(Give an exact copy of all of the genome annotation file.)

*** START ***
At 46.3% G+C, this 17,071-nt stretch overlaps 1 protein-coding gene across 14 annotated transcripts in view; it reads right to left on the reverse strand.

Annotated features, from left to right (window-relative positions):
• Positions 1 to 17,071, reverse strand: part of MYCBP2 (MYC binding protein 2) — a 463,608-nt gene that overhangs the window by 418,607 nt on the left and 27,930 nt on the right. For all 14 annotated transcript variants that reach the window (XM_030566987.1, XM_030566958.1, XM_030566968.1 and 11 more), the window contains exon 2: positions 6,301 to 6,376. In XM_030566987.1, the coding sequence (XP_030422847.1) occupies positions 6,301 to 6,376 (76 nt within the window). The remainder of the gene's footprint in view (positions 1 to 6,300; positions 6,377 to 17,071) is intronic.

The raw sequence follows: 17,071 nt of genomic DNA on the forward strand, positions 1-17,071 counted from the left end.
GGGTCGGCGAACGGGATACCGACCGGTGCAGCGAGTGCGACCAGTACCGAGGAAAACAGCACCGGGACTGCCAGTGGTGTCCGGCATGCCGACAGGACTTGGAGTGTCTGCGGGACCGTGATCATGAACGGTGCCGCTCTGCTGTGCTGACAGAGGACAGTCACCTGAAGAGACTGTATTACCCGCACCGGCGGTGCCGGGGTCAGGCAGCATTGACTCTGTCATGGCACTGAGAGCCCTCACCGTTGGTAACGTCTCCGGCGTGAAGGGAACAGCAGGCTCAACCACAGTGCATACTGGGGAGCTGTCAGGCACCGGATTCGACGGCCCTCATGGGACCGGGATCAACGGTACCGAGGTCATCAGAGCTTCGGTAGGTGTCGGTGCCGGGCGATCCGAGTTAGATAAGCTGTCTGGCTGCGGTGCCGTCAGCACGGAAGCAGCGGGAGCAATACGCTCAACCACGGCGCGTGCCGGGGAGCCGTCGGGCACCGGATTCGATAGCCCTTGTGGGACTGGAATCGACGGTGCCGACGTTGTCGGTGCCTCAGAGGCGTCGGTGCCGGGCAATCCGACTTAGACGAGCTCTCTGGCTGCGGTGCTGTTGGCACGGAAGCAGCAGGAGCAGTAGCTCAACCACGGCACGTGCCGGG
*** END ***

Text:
At 46.3% G+C, this 17,071-nt stretch overlaps 1 protein-coding gene across 14 annotated transcripts in view; it reads right to left on the reverse strand.

Annotated features, from left to right (window-relative positions):
• Positions 1 to 17,071, reverse strand: part of MYCBP2 (MYC binding protein 2) — a 463,608-nt gene that overhangs the window by 418,607 nt on the left and 27,930 nt on the right. For all 14 annotated transcript variants that reach the window (XM_030566987.1, XM_030566958.1, XM_030566968.1 and 11 more), the window contains exon 2: positions 6,301 to 6,376. In XM_030566987.1, the coding sequence (XP_030422847.1) occupies positions 6,301 to 6,376 (76 nt within the window). The remainder of the gene's footprint in view (positions 1 to 6,300; positions 6,377 to 17,071) is intronic.

The raw sequence follows: 17,071 nt of genomic DNA on the forward strand, positions 1-17,071 counted from the left end.
GGGTCGGCGAACGGGATACCGACCGGTGCAGCGAGTGCGACCAGTACCGAGGAAAACAGCACCGGGACTGCCAGTGGTGTCCGGCATGCCGACAGGACTTGGAGTGTCTGCGGGACCGTGATCATGAACGGTGCCGCTCTGCTGTGCTGACAGAGGACAGTCACCTGAAGAGACTGTATTACCCGCACCGGCGGTGCCGGGGTCAGGCAGCATTGACTCTGTCATGGCACTGAGAGCCCTCACCGTTGGTAACGTCTCCGGCGTGAAGGGAACAGCAGGCTCAACCACAGTGCATACTGGGGAGCTGTCAGGCACCGGATTCGACGGCCCTCATGGGACCGGGATCAACGGTACCGAGGTCATCAGAGCTTCGGTAGGTGTCGGTGCCGGGCGATCCGAGTTAGATAAGCTGTCTGGCTGCGGTGCCGTCAGCACGGAAGCAGCGGGAGCAATACGCTCAACCACGGCGCGTGCCGGGGAGCCGTCGGGCACCGGATTCGATAGCCCTTGTGGGACTGGAATCGACGGTGCCGACGTTGTCGGTGCCTCAGAGGCGTCGGTGCCGGGCAATCCGACTTAGACGAGCTCTCTGGCTGCGGTGCTGTTGGCACGGAAGCAGCAGGAGCAGTAGCTCAACCACGGCACGTGCCGGG